|Title:||The Accessibility of Museum Web Sites: Results from an English Investigation and International Comparisons|
|Authors:||Marcus Weisen, Neil King, Helen Petrie|
|Publication:||MW2005: Museums and the Web 2005|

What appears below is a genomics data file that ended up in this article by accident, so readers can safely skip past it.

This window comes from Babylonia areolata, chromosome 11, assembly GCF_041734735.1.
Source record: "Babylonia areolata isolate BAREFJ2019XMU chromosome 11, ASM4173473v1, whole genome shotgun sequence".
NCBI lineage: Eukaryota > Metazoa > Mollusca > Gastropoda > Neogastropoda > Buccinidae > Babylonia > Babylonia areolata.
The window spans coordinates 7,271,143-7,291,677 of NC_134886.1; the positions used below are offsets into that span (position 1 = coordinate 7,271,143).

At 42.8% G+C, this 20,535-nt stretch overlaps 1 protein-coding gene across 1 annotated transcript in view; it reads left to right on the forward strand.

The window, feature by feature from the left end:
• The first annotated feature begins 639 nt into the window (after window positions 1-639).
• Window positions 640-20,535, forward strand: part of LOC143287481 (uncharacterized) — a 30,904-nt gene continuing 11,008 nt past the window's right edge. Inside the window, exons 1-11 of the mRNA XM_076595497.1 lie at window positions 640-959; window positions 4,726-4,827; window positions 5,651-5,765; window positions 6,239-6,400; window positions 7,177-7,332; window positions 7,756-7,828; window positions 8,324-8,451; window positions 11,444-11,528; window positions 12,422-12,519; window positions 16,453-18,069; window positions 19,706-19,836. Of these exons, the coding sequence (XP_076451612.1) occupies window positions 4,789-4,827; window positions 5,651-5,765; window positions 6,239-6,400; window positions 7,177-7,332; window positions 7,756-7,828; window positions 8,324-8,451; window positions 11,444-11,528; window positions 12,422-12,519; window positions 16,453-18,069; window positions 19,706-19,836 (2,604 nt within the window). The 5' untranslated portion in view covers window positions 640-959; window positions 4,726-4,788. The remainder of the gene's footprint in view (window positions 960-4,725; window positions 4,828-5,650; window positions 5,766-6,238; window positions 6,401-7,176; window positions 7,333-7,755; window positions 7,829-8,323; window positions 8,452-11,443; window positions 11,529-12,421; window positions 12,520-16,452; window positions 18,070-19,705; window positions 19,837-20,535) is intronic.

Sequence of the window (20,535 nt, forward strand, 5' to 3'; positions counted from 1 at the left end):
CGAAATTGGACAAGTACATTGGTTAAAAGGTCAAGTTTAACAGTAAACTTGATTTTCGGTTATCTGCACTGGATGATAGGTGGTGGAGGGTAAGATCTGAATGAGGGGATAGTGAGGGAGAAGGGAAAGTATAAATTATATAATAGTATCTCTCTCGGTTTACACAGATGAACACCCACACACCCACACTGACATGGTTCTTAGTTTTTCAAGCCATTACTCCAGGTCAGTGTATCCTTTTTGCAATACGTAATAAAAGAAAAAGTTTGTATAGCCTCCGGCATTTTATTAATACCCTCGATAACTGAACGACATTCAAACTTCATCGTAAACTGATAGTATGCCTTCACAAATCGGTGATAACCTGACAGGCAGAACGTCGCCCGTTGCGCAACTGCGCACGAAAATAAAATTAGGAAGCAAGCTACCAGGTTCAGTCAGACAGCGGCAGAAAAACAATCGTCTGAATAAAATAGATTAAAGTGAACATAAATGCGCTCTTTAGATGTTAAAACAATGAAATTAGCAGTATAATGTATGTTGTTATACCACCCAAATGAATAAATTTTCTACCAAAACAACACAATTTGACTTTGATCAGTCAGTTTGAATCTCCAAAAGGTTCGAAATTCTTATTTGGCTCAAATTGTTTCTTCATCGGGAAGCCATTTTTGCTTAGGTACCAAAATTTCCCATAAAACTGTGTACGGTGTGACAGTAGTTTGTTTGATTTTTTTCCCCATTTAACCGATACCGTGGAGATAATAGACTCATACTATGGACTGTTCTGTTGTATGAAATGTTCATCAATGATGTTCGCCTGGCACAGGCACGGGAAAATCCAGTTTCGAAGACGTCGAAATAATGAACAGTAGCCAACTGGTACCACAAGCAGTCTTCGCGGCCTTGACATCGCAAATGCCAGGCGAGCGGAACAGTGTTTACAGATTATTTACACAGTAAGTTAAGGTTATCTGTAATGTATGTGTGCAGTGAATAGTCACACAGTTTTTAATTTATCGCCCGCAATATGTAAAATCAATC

Museums, like many other organizations, now use the Web to interact with their audiences. Thus the accessibility of museum websites is as important as the accessibility of their premises and services. This paper presents the results of an audit of 125 museum websites, 100 in England and a group of 25 museums from around the world as a comparison group. The technical accessibility of the websites was assessed against the WCAG1 checkpoints using the accessibility tool WebXM(tm). In addition, the extent to which disabled people could use the websites was assessed by a panel of 15 people with disabilities (5 blind people, 5 partially sighted people and 5 people with dyslexia) who undertook two simple tasks on each website and rated the site on a number of dimensions. The results of the automated testing showed that only 30% of English museum websites and 20% of the international group could meet even the most basic accessibility criteria. The user testing showed that disabled people could successfully complete very basic tasks on the websites only 76.2% of the time and got lost on over one third of the sites. However, further analyses showed that these problems were originating from a relatively small number of accessibility issues that are not especially complex to address.